Big Bucks for Ethiopia: Government Unveils 1 Trillion Birr Budget

MekelleŠć° 7 June 2024 (Tigray Herald)

Big Bucks for Ethiopia: Government Unveils 1 Trillion Birr Budget

Ethiopia’s government has proposed a record budget of approximately 1 trillion birr (around $56 billion) for the 2024/25 fiscal year, a 25% increase over the previous year’s budget. The Council of Ministers approved the budget, which marks the first time Ethiopia’s national budget has reached the 1 trillion-birr threshold.

According to Ethiopian government, the increased spending is intended to support economic development and social programs, but some economists have expressed skepticism about the government’s ability to effectively utilize and account for the funds. The budget will now be submitted to parliament for review and approval before the new fiscal year begins on July 1, 2024.

#FiscalPolicy The importance of effective debt restructuring under the G20 Common Framework cannot be overstated. Successful restructuring could expand Ethiopia’s fiscal space, allowing for increased investment in growth-promoting sectors. However, macroeconomic instability will persist without a comprehensive and well-articulated economic strategy.

Ethiopia appears to be mired in a vicious economic cycle – rather a negative dynamic – characterised by low productivity, high unemployment, cantering inflation and declining exports, exacerbated by reactive policymaking under Prime Minister Abiy Ahmed (PhD). In a bid to manage debt servicing obligations and inflation, the federal government has adopted an austere economic policy. However, this has only deepened the crisis.
Export revenues have declined consecutively, worsening the foreign currency crunch, while the federal government increasingly race with the private sector for credit. Security issues in several regional states – most alarming in the two largest states – further deter productivity, leading to a private sector that hires less and an economy misaligned with aesthetics-focused public spending aspiring for urban revivals, an unfathomable shift in priorities towards tourism. As federal authorities continue redirecting precious resources to projects that do not permanently alter supply dynamics, macroeconomic instability remains a persistent issue.
Finance Minister Ahmed Shide and State Minister Eyob Tekalegn appeared before federal legislators recently with their nine-month report with a sense of pride. They celebrated the absence of external non-concessional (commercial) loans over the past five years despite domestic debt soaring to 37 billion dollars. This would be commendable if alternative financing models had been used effectively. Yet, the lack of new infrastructure projects, essential for sustained economic growth, belies their achievement. Debt is not inherently detrimental when obtained under reasonable terms and directed towards productivity.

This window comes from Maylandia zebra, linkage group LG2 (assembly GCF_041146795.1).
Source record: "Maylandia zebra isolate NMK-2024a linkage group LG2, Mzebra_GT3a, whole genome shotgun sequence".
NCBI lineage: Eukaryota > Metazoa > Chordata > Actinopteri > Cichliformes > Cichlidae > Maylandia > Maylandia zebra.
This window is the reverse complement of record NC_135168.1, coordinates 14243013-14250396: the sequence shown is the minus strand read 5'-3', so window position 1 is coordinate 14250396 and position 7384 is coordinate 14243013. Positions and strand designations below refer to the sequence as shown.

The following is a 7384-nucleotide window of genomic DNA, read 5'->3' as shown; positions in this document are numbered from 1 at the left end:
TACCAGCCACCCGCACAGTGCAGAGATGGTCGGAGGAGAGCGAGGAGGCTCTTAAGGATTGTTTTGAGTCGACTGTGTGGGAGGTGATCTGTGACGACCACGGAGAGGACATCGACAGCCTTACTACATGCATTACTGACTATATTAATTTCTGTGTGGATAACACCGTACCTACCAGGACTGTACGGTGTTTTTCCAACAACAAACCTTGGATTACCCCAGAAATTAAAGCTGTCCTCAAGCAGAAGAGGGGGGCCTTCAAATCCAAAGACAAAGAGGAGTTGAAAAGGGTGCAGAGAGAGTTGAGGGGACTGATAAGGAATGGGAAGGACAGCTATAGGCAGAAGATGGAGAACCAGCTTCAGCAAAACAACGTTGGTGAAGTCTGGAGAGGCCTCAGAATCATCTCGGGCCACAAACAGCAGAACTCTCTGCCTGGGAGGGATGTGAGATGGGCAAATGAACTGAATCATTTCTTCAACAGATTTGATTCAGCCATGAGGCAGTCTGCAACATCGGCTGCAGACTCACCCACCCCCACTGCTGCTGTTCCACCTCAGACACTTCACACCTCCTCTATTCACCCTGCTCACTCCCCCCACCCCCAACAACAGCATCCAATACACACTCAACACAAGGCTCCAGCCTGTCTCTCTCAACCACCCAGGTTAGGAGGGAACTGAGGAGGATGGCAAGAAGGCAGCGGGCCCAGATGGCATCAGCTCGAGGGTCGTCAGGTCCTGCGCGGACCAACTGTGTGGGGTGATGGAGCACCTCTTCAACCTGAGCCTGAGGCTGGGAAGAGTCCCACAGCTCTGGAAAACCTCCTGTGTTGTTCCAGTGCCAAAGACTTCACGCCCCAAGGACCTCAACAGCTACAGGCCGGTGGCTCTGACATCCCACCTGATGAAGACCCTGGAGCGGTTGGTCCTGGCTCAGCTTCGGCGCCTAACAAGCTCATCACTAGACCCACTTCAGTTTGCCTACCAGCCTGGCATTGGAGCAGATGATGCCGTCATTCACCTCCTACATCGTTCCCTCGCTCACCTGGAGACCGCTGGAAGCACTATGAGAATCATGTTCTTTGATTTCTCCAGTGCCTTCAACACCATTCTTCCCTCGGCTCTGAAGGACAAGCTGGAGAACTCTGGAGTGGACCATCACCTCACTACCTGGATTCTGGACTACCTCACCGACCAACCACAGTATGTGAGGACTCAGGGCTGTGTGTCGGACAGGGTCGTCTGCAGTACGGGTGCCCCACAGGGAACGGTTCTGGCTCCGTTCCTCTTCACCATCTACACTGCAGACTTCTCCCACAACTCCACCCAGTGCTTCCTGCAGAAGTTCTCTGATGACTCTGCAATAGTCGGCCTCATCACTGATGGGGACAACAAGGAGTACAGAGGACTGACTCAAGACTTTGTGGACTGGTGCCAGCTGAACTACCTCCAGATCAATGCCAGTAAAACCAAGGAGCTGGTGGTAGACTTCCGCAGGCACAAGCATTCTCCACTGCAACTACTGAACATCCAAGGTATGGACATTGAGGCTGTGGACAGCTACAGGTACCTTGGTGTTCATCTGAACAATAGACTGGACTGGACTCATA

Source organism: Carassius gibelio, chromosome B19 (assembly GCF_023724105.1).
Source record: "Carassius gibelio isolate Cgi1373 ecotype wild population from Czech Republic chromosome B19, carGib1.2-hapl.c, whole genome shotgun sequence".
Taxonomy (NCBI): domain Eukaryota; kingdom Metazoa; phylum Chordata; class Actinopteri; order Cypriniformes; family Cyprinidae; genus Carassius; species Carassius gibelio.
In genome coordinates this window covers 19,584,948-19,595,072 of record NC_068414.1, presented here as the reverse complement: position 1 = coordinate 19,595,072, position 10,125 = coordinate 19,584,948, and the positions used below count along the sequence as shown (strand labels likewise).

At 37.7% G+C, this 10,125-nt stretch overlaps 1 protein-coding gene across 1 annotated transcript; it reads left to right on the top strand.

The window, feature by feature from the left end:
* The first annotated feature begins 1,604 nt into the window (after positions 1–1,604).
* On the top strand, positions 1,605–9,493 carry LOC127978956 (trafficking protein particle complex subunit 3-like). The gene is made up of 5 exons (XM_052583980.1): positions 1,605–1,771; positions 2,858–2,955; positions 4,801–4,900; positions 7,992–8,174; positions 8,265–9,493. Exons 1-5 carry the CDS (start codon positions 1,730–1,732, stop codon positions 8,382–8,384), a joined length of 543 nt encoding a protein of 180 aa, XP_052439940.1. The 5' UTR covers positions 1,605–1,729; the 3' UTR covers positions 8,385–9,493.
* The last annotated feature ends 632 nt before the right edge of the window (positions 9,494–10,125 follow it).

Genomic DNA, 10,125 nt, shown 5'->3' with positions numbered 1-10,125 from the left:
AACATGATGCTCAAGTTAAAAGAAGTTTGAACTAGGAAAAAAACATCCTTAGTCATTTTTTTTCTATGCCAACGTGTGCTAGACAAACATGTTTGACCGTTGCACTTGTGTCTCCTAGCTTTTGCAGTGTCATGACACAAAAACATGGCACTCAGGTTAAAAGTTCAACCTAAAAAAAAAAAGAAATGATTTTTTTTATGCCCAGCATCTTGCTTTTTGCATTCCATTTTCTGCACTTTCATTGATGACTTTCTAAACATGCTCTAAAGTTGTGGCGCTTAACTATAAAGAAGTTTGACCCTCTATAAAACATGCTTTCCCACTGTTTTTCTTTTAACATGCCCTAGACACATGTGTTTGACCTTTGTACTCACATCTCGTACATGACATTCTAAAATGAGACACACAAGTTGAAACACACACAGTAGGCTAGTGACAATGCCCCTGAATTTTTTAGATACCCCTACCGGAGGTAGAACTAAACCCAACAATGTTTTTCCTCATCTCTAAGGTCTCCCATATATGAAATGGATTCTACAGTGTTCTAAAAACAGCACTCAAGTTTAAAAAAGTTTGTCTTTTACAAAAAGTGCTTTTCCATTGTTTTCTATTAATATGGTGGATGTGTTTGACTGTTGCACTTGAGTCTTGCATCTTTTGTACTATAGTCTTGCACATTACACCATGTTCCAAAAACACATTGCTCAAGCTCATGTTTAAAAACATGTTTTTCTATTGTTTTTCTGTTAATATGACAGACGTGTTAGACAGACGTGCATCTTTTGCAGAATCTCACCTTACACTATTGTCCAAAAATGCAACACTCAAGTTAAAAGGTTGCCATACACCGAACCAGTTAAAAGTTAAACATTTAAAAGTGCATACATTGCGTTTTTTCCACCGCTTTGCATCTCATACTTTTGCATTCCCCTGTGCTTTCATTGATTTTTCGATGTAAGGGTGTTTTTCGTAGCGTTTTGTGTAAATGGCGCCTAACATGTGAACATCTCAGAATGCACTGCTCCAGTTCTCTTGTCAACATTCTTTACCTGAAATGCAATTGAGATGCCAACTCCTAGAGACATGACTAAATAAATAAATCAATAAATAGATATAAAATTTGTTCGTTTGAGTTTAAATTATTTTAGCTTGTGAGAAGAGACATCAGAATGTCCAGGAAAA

Ethiopia’s debt servicing issues are part of a broader trend of rising public debt across Africa. It is one of 22 African economies facing debt servicing difficulties, driven by high external debt and limited fiscal space. In November 2023, its leaders agreed with official bilateral creditors for a debt service standstill from January 2023 to December 2024, providing a two-year grace period before repayments begin, followed by a three-year repayment period from 2027 to 2029.
This suspension offered short-term liquidity relief and facilitated broader debt treatment discussions, which are crucial as Ethiopia navigates its economic recovery. However, its debt servicing costs have risen, reflecting an increasing share of debt owed to private creditors. The shift heightens vulnerability to global financial conditions, particularly the rising interest rates and tightening of international financial markets since mid-2022. Higher costs associated with private debt than concessional loans exacerbate the fiscal burden.
Global interest rate hikes, elevated sovereign debt spreads, and exchange rate depreciations have further increased borrowing costs, limiting Ethiopia’s access to international capital markets and complicating efforts to refinance existing debt and secure new funding. Effective implementation of broader debt restructuring under the G20 Common Framework is critical. Successful restructuring could expand Ethiopia’s fiscal space, allowing for increased investment in growth-promoting sectors. However, as Finance Minister Ahmed pressed in Nairobi last week, expedited restructuring is necessary to avoid prolonged fiscal uncertainty and restore investor confidence.
Ethiopia’s public debt-to-GDP ratio has surged over the past decade, driven by massive public investments and external borrowing. Despite these investments, the efficiency of public spending remains questionable. The growth benefits of debt-financed investments have not generated adequate revenue streams for debt repayment.
Ethiopia’s economic growth trajectory will be crucial to its debt sustainability. Robust growth can enhance revenue generation, reducing the debt-to-GDP ratio and easing debt servicing costs. Conversely, any economic slowdown or external shocks could exacerbate fiscal vulnerabilities and heighten the risk of debt distress. Ethiopia’s tax-to-GDP ratio is relatively low compared to other developing countries, hovering below 10pc, far from the 15pc threshold deemed necessary for financing Sustainable Development Goals (SDGs).